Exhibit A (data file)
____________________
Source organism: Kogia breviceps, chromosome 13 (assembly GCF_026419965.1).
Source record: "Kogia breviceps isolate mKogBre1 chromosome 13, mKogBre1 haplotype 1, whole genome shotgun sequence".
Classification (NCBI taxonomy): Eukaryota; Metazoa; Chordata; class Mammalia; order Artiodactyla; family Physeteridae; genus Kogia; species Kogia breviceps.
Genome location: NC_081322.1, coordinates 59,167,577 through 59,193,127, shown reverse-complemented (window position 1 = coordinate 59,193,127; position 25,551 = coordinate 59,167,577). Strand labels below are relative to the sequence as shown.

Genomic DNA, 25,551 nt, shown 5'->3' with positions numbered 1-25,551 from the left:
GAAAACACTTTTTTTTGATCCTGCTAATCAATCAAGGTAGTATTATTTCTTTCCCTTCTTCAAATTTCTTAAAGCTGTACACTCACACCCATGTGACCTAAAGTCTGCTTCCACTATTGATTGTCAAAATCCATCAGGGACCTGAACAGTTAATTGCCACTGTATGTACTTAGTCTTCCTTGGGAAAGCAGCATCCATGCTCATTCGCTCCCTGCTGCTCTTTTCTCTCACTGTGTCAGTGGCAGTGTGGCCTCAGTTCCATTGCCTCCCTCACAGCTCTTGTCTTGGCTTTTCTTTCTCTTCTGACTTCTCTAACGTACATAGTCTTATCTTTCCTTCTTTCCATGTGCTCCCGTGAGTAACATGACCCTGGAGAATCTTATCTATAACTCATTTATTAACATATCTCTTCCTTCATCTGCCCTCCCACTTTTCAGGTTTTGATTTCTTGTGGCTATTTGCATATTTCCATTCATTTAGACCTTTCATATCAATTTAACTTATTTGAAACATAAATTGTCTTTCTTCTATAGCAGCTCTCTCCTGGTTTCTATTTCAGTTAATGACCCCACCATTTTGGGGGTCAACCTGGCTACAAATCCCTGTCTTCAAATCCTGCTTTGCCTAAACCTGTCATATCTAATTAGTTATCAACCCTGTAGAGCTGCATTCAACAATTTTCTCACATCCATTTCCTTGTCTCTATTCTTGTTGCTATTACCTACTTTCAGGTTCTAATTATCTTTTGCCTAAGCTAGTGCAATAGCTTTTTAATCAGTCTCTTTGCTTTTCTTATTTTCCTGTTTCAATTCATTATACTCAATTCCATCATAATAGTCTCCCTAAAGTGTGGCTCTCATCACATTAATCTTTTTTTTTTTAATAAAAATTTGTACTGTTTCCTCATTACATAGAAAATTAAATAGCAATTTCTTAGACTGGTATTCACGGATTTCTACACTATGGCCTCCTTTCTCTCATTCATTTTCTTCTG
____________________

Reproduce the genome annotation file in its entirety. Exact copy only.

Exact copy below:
Source organism: Kogia breviceps, chromosome 13 (assembly GCF_026419965.1).
Source record: "Kogia breviceps isolate mKogBre1 chromosome 13, mKogBre1 haplotype 1, whole genome shotgun sequence".
Classification (NCBI taxonomy): Eukaryota; Metazoa; Chordata; class Mammalia; order Artiodactyla; family Physeteridae; genus Kogia; species Kogia breviceps.
Genome location: NC_081322.1, coordinates 59,167,577 through 59,193,127, shown reverse-complemented (window position 1 = coordinate 59,193,127; position 25,551 = coordinate 59,167,577). Strand labels below are relative to the sequence as shown.

Genomic DNA, 25,551 nt, shown 5'->3' with positions numbered 1-25,551 from the left:
GAAAACACTTTTTTTTGATCCTGCTAATCAATCAAGGTAGTATTATTTCTTTCCCTTCTTCAAATTTCTTAAAGCTGTACACTCACACCCATGTGACCTAAAGTCTGCTTCCACTATTGATTGTCAAAATCCATCAGGGACCTGAACAGTTAATTGCCACTGTATGTACTTAGTCTTCCTTGGGAAAGCAGCATCCATGCTCATTCGCTCCCTGCTGCTCTTTTCTCTCACTGTGTCAGTGGCAGTGTGGCCTCAGTTCCATTGCCTCCCTCACAGCTCTTGTCTTGGCTTTTCTTTCTCTTCTGACTTCTCTAACGTACATAGTCTTATCTTTCCTTCTTTCCATGTGCTCCCGTGAGTAACATGACCCTGGAGAATCTTATCTATAACTCATTTATTAACATATCTCTTCCTTCATCTGCCCTCCCACTTTTCAGGTTTTGATTTCTTGTGGCTATTTGCATATTTCCATTCATTTAGACCTTTCATATCAATTTAACTTATTTGAAACATAAATTGTCTTTCTTCTATAGCAGCTCTCTCCTGGTTTCTATTTCAGTTAATGACCCCACCATTTTGGGGGTCAACCTGGCTACAAATCCCTGTCTTCAAATCCTGCTTTGCCTAAACCTGTCATATCTAATTAGTTATCAACCCTGTAGAGCTGCATTCAACAATTTTCTCACATCCATTTCCTTGTCTCTATTCTTGTTGCTATTACCTACTTTCAGGTTCTAATTATCTTTTGCCTAAGCTAGTGCAATAGCTTTTTAATCAGTCTCTTTGCTTTTCTTATTTTCCTGTTTCAATTCATTATACTCAATTCCATCATAATAGTCTCCCTAAAGTGTGGCTCTCATCACATTAATCTTTTTTTTTTTAATAAAAATTTGTACTGTTTCCTCATTACATAGAAAATTAAATAGCAATTTCTTAGACTGGTATTCACGGATTTCTACACTATGGCCTCCTTTCTCTCATTCATTTTCTTCTG